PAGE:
All Marise Ann Chiverella wanted to do was to get to school early to give her teacher some canned goods before heading to morning Mass. 9-year-old Chiverella’s routine usually involved her brother or sister walking her to St. Joseph’s Parochial School every morning.
However, she was in a hurry on that fateful day and never made it to class.
On March 18, 1964, a man providing driving lessons to his nephew discovered Chiverella’s body close to a dumpsite at a Pennsylvania coal mining pit after they mistook her for a doll. The victim was found strangled after being gagged, bound and raped, according to authorities. A couple of hours later, authorities found her clothes near the Hazleton Airport.
The brutal murder of Chiverella shocked the Hazleton community in Pennsylvania. However, for almost six decades, the homicide had gone unsolved until this month, when a 20-year-old college student, Eric Schubert, a genetic genealogy prodigy working in conjunction with law enforcement, identified the perpetrator as James Paul Forte.
Due to the technological advancement of genetic genealogy, states are starting to employ the technique after Parabon NanoLabs’s success that led to the arrest of the “Golden State Killer” in recent years. The technique involves taking a suspect’s DNA and comparing it with family members who had voluntarily submitted their DNA in various databases and depositories.
As a result, it provides authorities with a larger pool of DNA in contrast to the national criminal database.
In 2018, Pennsylvania police partnered with Parabon NanoLabs who, took the DNA profile generated from bodily fluids left on Chiverella’s jacket and found a match to Forte’s distant relative. Then, Schubert helped authorities develop the suspect’s family tree. Soon, investigators identified Forte as the killer.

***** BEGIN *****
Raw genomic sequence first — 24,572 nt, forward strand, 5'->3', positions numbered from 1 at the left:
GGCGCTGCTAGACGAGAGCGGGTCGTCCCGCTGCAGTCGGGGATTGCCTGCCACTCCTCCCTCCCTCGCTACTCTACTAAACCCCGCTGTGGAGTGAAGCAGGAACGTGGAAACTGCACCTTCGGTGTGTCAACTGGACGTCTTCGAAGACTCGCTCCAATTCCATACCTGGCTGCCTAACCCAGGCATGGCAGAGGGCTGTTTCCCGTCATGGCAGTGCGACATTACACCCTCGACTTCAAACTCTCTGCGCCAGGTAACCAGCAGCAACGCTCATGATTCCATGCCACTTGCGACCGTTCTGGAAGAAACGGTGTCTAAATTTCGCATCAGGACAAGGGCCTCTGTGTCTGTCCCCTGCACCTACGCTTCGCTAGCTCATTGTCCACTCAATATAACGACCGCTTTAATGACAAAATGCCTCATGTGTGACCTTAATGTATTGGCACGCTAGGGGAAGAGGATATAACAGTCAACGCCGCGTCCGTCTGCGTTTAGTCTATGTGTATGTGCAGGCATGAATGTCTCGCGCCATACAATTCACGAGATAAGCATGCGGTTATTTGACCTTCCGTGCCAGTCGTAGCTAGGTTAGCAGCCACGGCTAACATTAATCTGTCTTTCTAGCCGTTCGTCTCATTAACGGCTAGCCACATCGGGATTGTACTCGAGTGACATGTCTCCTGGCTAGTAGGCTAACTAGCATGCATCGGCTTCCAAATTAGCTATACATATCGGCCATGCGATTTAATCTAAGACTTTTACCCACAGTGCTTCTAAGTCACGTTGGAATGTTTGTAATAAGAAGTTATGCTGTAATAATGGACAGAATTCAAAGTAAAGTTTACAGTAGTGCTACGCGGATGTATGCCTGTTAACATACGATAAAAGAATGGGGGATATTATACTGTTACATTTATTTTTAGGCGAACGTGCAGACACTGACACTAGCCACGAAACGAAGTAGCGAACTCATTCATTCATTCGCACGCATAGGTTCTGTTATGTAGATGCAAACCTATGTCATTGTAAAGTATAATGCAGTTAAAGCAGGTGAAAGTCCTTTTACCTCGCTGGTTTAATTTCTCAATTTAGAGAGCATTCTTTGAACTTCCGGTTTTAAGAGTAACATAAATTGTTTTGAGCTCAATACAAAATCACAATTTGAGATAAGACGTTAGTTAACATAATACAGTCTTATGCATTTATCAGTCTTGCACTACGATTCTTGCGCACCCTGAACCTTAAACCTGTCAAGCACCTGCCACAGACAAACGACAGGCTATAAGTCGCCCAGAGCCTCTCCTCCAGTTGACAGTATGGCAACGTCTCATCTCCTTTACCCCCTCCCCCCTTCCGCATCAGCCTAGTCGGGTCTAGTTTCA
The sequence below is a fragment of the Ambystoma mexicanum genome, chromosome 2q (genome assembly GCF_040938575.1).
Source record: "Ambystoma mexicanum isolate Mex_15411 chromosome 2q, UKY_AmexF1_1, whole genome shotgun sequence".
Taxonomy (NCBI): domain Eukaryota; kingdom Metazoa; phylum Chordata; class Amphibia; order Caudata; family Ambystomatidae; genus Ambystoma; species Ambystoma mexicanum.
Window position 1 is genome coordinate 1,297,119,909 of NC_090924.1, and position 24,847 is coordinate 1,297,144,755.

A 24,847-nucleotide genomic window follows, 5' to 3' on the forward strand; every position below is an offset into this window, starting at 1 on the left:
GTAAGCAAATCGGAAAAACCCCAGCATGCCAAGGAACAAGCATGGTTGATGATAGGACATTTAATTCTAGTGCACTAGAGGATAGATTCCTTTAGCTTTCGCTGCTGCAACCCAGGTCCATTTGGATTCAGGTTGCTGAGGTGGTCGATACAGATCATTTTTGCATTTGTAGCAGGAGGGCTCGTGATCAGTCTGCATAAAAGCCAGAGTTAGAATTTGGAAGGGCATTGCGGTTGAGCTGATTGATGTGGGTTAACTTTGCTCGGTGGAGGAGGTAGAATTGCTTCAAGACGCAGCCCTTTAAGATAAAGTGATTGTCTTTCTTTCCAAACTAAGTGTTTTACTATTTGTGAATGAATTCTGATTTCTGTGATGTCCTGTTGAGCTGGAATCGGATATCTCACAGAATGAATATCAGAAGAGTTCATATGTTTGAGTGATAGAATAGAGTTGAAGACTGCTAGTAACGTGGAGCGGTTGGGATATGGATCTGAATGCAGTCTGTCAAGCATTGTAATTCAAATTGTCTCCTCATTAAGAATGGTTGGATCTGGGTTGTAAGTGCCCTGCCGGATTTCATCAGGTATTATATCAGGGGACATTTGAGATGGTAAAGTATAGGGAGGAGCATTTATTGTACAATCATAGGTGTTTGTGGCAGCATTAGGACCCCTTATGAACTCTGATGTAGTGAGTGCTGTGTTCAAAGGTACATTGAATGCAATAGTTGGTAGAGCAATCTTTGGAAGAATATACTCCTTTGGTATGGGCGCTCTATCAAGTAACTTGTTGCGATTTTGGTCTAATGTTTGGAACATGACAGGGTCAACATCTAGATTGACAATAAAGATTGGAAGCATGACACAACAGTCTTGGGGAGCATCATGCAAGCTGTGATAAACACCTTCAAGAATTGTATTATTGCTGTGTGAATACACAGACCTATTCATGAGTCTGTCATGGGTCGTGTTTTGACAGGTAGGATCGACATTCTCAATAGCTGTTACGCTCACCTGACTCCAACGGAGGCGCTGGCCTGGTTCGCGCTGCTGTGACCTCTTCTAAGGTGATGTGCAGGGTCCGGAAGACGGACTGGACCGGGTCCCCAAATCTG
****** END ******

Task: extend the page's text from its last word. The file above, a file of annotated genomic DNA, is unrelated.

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In addition, they also discovered the suspect was convicted in 1974 for sexually assaulting a young woman and had served one-year probation. Forte was also charged with reckless endangerment and harassment in 1978.
However, authorities discovered Forte died in 1980.
“This should instill in the families of victims across the state and across the country, a sense of hope. That no matter how long it may take, we, as law enforcement, will never give up in trying to find the perpetrators of these heinous crimes. So, God willing, in life or in death, you will be found,” said state police Cpl. Mark Baron, who was the lead investigator, according to Washington Post.
Chiverella’s family described her as a quiet and sweet girl who enjoyed playing the organ. She also had aspirations to be a nun.
“We have so many precious memories of Marise. At the same time our family will always feel the emptiness and the sorrow of her absence. Consequently, we will continue to ask ourselves what would have been or could have been,” said , Chiverella’s sister Carmen Marie Radtke, during a news conference,” according to NTD.
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